White-fleshed nectarines are the sweeter versions of the fruit, with the varietals tipping heavier on the sugar side of the scale. Yellow-fleshed nectarines, on the other hand, offer more acid than sugar, which comes through in their tangier taste.
Either way, though, there’s at least one thing that’s true about both types of nectarines: They’re delicious!
Now we’re really getting to the heart of the matter.
Clingstone and Freestone may sound like two rejected Flinstones characters, but they actually describe the nature of these types of nectarines’ pit – or, stone.
As their names may indicate, clingstone nectarine varietals come with a stone that’s a little harder to separate from their flesh. (Consider them the person who goes on one date with someone then starts planning the wedding.)
As such, clingstones are a bit tougher and messier to eat. Biters be warned: Your teeth may crunch down on the unpleasant stone if you go too deep, and the nectarines are also notoriously more fibrous.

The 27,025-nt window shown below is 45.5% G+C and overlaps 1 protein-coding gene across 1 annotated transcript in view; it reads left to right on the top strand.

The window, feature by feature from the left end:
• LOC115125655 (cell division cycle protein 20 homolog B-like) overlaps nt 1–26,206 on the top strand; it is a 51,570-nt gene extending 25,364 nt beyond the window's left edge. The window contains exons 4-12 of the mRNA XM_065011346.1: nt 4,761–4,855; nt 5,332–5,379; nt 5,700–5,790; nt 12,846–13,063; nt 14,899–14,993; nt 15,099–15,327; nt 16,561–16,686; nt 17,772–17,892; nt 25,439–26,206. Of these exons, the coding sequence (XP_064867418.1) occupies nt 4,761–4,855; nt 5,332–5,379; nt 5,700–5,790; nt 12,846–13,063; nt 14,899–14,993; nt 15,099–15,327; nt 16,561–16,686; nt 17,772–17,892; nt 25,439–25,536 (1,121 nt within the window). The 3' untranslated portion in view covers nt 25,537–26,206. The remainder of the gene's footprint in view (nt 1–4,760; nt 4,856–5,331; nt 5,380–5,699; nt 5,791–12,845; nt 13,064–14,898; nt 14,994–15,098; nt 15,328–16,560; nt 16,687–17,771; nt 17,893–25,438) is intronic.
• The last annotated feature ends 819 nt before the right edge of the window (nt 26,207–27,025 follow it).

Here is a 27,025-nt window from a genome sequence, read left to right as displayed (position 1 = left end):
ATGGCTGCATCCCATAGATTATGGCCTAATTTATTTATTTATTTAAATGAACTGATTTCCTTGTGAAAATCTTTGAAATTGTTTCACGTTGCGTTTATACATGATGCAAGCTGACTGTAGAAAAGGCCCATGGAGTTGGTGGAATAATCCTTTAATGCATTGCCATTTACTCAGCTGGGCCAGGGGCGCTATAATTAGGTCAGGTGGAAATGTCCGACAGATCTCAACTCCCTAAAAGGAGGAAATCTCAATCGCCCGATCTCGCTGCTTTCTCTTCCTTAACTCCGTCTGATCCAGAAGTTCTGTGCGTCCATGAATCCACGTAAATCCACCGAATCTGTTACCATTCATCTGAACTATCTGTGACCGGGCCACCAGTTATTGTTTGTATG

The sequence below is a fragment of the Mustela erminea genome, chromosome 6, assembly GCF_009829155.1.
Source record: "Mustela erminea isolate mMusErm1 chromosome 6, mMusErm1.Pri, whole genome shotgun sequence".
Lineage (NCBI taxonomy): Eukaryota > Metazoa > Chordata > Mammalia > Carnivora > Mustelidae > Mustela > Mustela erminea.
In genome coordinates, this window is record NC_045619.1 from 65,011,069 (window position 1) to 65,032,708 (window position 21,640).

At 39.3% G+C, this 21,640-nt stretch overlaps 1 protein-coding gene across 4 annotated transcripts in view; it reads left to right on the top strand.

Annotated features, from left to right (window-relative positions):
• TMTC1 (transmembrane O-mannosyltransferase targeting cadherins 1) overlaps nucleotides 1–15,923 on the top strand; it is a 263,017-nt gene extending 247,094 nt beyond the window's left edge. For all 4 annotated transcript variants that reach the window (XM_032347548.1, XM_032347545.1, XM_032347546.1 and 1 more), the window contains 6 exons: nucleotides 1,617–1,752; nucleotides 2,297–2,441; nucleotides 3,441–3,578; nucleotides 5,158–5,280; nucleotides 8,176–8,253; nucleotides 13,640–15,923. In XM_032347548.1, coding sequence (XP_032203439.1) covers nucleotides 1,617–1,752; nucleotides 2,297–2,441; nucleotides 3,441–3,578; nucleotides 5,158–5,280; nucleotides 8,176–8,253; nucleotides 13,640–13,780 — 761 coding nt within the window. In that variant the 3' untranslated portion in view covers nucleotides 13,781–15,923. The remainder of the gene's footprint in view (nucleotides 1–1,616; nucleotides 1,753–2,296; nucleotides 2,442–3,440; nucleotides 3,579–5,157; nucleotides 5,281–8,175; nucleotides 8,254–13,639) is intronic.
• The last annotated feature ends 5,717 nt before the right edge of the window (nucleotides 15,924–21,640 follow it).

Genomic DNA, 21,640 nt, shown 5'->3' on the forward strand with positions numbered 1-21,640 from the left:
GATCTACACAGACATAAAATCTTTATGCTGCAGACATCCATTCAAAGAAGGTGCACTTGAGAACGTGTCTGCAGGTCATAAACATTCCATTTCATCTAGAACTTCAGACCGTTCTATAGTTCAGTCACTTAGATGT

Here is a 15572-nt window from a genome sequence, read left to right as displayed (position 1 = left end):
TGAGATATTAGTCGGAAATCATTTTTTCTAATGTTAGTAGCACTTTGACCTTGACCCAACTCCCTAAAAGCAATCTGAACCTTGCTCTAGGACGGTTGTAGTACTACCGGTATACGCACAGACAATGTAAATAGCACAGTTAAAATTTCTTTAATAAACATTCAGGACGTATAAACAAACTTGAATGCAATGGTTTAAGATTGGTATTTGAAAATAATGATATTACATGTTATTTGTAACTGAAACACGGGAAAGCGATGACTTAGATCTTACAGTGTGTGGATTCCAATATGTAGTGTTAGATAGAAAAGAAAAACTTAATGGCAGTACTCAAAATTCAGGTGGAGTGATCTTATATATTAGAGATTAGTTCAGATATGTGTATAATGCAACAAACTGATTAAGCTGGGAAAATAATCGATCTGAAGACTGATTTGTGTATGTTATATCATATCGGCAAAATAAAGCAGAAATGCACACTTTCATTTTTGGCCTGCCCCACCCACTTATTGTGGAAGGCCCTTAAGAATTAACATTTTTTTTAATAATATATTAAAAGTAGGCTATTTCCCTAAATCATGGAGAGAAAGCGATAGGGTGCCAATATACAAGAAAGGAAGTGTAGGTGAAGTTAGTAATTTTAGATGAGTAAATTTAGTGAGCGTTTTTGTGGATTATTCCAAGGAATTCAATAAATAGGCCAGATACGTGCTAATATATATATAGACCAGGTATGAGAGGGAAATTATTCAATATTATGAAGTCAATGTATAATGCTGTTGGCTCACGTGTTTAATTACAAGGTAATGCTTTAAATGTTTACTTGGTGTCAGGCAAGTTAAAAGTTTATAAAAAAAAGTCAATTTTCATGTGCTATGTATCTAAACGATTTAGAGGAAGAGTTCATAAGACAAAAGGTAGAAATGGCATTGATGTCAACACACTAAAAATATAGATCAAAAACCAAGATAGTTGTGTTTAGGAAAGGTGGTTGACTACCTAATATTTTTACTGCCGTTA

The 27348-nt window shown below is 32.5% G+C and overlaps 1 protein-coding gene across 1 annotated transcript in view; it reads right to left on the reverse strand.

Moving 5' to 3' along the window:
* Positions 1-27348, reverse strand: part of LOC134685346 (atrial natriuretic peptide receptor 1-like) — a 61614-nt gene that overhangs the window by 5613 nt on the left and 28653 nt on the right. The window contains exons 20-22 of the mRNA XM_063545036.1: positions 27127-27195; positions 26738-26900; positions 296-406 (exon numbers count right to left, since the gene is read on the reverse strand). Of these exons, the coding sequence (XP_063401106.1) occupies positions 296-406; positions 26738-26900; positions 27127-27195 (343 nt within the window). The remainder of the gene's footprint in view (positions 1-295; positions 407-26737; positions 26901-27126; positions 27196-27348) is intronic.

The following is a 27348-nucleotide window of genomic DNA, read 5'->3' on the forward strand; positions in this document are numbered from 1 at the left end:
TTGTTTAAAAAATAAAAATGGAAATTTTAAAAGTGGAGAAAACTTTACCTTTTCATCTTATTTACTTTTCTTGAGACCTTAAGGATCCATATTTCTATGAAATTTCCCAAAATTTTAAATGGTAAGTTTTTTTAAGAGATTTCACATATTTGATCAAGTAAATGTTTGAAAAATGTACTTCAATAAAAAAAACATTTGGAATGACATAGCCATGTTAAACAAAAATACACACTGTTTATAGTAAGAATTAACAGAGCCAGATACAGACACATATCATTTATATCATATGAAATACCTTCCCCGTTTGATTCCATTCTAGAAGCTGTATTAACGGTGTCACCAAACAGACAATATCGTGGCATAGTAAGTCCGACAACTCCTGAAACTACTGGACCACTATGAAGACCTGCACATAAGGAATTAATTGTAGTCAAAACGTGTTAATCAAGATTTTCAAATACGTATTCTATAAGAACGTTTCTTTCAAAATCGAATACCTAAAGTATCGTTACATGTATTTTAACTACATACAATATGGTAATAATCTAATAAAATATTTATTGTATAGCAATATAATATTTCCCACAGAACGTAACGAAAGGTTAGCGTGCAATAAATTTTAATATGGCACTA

Freestones, on the other hand, are the free-loving hippies of the bunch, seeing no reason why their pits should be attached to their flesh. Generally speaking, these are much more pleasant types of nectarines to bite into, with the flesh yielding before your teeth hit the stone.
(And for those out there with true commitment issues, there are also semi-freestone varietals, with stones that attach to some areas of the nectarine’s flesh, but aren’t completely stuck.)
We guess there’s truly something out there for everyone!
Now that we’re a bit more beefed up on the general types of nectarines, it’s time to drill into the details.
Whether you’re at the grocery store or the farmer’s market, you may want to watch out for these most popular types of nectarines:
One of the largest nectarine varietals, these white-fleshed examples are noted for their particularly rich, sweet flavor.
As a freestone variety as well – and one sporting a particularly lovely blush skin to boot – this cultivar makes for one of the most pleasant and popular types of nectarines to bite into.
An aesthetic stand-out in the nectarine world, these varietals aren’t afraid to be different.
Armking nectarines are particularly noted for their odd, oblong or otherwise irregular shapes, and the fruits also rock a particularly vibrant flesh, which mixes up hues of orange-red and yellow.